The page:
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Antipsychotics Do Help Many With Schizophrenia, Study Finds

THURSDAY, May 3 (HealthDay News) -- A new study finds that antipsychotic drugs can help many people with schizophrenia, cutting patients' risk of relapse by 60 percent.

The study, involving data stretching back 50 years, also found that schizophrenia patients who take antipsychotics are much less likely to be hospitalized and may behave less aggressively and have a better quality of life than patients who don't take the drugs.

One expert said the finding mirrors what he and other professionals have experienced.

The data "is consistent with what we see in clinical practice -- that we are very well able to keep our patients functioning better and out of the hospital when they consistently take these medications," said Dr. Roberto Estrada, attending psychiatrist at Lenox Hill Hospital in New York City.

The findings are published in the May 3 online edition of The Lancet.

In the study, German researchers combed through findings from 65 clinical trials reported in 116 articles published between 1959 and 2011. The trials included nearly 6,500 patients with schizophrenia.

After one year, relapse rates were 27 percent among patients who took antipsychotic drugs and 64 percent among those who took an inactive placebo, the review found. Rates of hospital readmission were 10 percent for patients who took antipsychotics and 26 percent for those who took a placebo.

Evidence from five studies indicated that patients who took antipsychotic drugs behaved less aggressively, and findings from three studies suggested that they have a better quality of life.

Antipsychotic drugs are the main type of treatment for people with schizophrenia, but they can cause serious side effects. Indeed, the investigators found that patients who took antipsychotic drugs had more negative side effects than those who took a placebo, including movement disorders (16 percent versus 9 percent), sedation (13 percent versus 9 percent), and weight gain (10 percent versus 6 percent).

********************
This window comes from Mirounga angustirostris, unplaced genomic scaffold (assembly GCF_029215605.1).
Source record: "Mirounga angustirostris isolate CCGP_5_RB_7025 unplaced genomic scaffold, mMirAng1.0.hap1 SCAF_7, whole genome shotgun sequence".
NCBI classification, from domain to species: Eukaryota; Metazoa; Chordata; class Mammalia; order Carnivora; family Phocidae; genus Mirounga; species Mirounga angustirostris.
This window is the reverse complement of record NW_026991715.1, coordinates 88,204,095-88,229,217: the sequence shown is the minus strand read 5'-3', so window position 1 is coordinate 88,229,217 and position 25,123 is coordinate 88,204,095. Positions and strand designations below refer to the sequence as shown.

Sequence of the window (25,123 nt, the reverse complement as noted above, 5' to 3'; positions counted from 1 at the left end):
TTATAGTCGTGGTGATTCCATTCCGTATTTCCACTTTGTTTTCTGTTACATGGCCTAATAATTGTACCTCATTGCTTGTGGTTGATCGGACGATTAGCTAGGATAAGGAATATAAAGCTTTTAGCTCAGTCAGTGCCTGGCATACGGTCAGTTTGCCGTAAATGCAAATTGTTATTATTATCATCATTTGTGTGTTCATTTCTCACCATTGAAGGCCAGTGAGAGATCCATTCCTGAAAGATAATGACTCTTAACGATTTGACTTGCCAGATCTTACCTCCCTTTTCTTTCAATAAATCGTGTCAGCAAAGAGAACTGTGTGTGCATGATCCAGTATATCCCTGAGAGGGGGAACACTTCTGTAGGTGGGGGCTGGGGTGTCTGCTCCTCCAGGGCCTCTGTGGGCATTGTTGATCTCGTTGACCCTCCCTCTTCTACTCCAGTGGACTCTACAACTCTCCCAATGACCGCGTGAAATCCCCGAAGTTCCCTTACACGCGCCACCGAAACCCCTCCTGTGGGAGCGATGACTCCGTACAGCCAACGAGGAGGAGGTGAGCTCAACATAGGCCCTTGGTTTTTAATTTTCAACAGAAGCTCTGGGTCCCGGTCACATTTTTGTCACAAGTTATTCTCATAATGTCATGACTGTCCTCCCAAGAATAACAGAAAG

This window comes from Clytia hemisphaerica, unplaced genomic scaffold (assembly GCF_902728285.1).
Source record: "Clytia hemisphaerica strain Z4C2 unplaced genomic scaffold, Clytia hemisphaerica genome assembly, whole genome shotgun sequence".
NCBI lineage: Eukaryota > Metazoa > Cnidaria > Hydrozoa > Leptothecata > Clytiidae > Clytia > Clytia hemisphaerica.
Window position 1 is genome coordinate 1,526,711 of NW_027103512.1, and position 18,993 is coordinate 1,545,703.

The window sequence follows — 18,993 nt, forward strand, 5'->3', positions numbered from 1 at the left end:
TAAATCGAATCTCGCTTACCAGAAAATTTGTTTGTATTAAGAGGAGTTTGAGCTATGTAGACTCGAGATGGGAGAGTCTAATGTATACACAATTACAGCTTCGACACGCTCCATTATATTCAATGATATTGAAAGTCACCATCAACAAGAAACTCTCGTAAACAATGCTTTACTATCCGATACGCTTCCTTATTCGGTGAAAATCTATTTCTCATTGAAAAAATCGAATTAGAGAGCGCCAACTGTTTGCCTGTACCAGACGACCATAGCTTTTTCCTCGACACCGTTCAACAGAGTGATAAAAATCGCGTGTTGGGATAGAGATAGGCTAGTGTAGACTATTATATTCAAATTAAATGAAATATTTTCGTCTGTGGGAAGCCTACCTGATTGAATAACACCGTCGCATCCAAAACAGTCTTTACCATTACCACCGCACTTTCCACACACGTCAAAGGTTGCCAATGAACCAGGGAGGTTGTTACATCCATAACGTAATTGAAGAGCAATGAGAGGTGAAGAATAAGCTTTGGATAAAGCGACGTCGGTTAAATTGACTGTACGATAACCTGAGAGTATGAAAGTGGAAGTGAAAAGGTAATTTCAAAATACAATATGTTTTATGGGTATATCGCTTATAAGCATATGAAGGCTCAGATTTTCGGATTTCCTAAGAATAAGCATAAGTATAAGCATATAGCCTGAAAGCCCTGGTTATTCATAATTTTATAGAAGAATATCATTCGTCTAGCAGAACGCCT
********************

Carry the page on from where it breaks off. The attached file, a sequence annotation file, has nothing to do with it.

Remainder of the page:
Antipsychotic medications can also be expensive, the authors noted. In 2010, about $18.5 billion was spent worldwide on antipsychotic drugs, according to a journal news release.

Estrada agreed that the drugs have their drawbacks. "The cost and adverse effects associated with antipsychotics remain major impediments to achieving more successful treatment of schizophrenia," he said. "Further work needs to be done to develop more effective treatments for schizophrenia that are better-tolerated and thus likely to improve patients' adherence to taking these medications."

Still, the take-home message from the new study is clear, the study authors said.

"Antipsychotic maintenance treatment substantially reduces relapse risk in all patients with schizophrenia for up to 2 years of follow-up," Stefan Leucht from the Technical University of Munich, and colleagues, said in a journal news release "The effect was robust in important subgroups such as patients who had only one episode, those in remission," he added.

Benefits seemed to occur regardless of whether patients took older or newer forms of antipsychotic drugs, Leucht added. However, for many patients "the drugs seemed to lose their effectiveness with time," he said.

Another expert said that, while the medications are not perfect, they have eased the suffering of many patients.

"This study confirms clinical observations going back to the early 1950s -- that is, antipsychotic drugs are effective in reducing the symptoms associated with schizophrenia. The decreased number of patients in long-term mental health facilities, such as state mental hospitals, is a testimonial to this," said Dr. Norman Sussman, a psychiatrist at NYU Langone Medical Center and professor at the NYU School of Medicine in New York City.

"Hopefully, even better treatments will emerge in the near future that have fewer adverse effects and more robust therapeutic impact on cognition and social functioning," Sussman said.

More information

The U.S. National Institute of Mental Health has more about schizophrenia.

-- Robert Preidt

SOURCES: Roberto Estrada, M.D., attending psychiatrist, Lenox Hill Hospital, New York City; Norman Sussman, M.D., psychiatrist, NYU Langone Medical Center and professor of psychiatry, NYU School of Medicine, New York City; The Lancet, news release, May 2, 2012

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